The non-solutions

Technological fixes will not make government more collaborative, or parties more democratic.

By: Express News Service | Published:August 1, 2014 12:16 am

Prime Minister Narendra Modi has made much of MyGov, a new portal for citizens to contribute ideas for governance. It is intended to “bridge the gulf between people and government” and make public participation an ongoing affair, the PMO claims. Meanwhile, the Congress, which has been more wary about technology and social media, is also working on an intra-party online platform, ostensibly to bring “greater transparency and accountability”. Both these efforts are unobjectionable, but they make a fetish out of technology, and assume that the mere fact of existing online somehow furthers transparency and participation.

The internet has some obvious affordances —  it makes it easier to coordinate mass action, to micro-target messages, to receive feedback and spread information. Social media is highly useful for political parties, for messaging as well as mobilising. But apart from organisational ease, there is no inherent social virtue or progressive impulse in the use of a website or social media platform. Positive change depends on social and institutional environments. An apparently centralised Modi government, where decision-making seems to be tightly streamlined, is unlikely to get its direction from the lightbulb ideas on MyGov. Running an open government requires much more —  it requires proactively making the government’s information available. While the UPA’s data.gov.in aimed to open up ministry information, it was clunky and inaccessible to all but the most dedicated users. While the idea of crowdsourcing bright ideas for governance is positive, its effects will have to be seen to be believed.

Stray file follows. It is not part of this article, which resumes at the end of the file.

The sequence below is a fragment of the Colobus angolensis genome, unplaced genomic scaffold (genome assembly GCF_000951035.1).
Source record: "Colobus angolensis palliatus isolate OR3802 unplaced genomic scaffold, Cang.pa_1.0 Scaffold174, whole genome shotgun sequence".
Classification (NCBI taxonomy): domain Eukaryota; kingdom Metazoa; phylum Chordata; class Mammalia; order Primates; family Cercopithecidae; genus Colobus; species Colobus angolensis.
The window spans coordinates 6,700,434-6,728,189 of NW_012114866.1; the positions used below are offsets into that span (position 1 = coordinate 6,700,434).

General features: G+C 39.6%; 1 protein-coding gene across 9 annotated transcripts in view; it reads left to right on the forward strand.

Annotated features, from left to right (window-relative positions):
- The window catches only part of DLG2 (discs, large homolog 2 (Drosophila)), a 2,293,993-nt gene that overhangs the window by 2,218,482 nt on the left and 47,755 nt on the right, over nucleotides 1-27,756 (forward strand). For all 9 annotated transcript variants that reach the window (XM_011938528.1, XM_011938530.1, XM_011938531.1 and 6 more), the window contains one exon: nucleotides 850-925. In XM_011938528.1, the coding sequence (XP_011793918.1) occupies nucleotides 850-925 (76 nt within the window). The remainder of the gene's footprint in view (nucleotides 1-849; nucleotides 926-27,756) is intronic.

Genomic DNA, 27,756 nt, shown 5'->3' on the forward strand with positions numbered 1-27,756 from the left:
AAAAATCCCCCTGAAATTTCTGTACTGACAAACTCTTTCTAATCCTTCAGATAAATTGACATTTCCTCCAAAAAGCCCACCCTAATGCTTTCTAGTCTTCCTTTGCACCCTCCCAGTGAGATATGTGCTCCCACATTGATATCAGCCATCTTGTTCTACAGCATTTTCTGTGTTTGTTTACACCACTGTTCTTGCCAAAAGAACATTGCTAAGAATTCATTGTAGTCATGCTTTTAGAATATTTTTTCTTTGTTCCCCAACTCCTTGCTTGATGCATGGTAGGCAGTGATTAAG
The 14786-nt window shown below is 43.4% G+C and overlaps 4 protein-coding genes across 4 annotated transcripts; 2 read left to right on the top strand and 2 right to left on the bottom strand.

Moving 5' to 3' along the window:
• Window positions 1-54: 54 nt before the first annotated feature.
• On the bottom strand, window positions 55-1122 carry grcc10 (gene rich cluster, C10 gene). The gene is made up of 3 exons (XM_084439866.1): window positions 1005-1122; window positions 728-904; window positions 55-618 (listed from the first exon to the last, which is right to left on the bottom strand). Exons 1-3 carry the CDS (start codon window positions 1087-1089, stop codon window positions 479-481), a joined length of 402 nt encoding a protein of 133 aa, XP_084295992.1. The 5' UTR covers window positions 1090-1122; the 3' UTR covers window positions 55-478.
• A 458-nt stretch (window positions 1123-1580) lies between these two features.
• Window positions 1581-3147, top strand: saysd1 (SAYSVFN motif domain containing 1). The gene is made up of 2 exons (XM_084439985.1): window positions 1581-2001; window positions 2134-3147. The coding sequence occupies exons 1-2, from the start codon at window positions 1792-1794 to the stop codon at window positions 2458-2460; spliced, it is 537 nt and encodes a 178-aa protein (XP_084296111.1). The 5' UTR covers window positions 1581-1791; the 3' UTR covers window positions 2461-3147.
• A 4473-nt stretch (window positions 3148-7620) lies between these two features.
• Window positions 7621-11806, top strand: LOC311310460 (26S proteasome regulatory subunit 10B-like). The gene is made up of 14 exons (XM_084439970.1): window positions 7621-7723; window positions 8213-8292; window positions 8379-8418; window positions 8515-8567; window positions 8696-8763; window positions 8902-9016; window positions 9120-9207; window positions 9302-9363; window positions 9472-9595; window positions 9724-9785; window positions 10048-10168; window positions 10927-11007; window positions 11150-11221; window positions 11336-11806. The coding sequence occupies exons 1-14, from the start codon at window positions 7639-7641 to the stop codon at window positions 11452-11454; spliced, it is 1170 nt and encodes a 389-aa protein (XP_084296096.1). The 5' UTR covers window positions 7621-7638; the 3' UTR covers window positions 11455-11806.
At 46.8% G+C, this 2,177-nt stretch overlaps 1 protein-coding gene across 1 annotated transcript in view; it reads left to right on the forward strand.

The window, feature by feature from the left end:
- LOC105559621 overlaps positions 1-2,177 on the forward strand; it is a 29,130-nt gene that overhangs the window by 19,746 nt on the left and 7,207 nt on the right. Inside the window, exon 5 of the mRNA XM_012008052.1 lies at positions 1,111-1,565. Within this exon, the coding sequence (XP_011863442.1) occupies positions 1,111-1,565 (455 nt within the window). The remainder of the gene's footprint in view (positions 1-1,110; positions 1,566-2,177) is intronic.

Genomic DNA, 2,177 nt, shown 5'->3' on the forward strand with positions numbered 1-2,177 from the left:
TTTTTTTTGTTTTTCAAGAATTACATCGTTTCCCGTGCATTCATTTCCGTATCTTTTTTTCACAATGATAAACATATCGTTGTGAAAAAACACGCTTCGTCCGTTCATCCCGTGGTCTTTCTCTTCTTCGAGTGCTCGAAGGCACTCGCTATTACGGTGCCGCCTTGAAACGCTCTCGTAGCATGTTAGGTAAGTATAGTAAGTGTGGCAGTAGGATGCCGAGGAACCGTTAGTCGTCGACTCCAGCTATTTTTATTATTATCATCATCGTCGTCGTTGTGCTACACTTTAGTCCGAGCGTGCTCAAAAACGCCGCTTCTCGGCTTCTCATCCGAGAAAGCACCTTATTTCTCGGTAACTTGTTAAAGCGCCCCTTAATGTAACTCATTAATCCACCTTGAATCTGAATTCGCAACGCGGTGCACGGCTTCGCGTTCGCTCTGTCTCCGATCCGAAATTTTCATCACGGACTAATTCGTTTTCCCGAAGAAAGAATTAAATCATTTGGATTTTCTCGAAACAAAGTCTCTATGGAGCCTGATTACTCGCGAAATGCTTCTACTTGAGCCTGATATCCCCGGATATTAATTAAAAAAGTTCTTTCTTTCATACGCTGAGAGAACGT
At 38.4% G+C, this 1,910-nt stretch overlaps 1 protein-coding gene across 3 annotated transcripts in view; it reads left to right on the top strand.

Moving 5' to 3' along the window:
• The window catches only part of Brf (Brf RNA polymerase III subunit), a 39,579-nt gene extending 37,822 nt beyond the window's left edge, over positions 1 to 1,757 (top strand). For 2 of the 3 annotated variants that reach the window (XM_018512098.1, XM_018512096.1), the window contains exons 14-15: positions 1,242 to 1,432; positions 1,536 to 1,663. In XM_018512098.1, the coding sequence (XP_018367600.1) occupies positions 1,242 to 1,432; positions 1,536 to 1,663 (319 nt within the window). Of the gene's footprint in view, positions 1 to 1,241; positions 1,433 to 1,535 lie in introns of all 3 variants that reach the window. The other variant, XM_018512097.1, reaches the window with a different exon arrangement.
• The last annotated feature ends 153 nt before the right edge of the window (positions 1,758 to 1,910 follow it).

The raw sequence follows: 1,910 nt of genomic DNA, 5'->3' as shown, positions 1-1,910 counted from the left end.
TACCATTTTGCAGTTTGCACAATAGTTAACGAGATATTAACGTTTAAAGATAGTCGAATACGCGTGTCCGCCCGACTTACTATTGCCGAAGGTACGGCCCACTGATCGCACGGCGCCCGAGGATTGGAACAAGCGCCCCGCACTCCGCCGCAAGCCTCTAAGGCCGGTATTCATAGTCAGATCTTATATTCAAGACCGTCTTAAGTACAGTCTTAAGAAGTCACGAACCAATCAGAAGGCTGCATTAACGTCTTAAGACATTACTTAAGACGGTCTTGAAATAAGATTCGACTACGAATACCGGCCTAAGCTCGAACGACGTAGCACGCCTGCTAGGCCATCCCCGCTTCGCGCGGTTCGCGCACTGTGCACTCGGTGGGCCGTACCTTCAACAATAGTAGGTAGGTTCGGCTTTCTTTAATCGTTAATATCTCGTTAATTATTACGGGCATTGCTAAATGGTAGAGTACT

The Congress website — the latest attempt, after flops like Khidki and Pehchaan — is less ambitious, focused only on the youth wing of the party. While it may be a good way for party workers to keep each other informed, the spin about “transparency and accountability” falls flat in a context where the power structures that govern participation and choice between inputs remain unchanged. There is nothing revolutionary about this plan —  it is merely an online bulletin board. The rituals of open information and feedback can often be a strategic cover for self-willed leadership. The Congress cannot hope to compensate for the lack of inner-party democracy with the sound of inner-party chatter. In other words, by itself, a website is just a website, not a harbinger of change.

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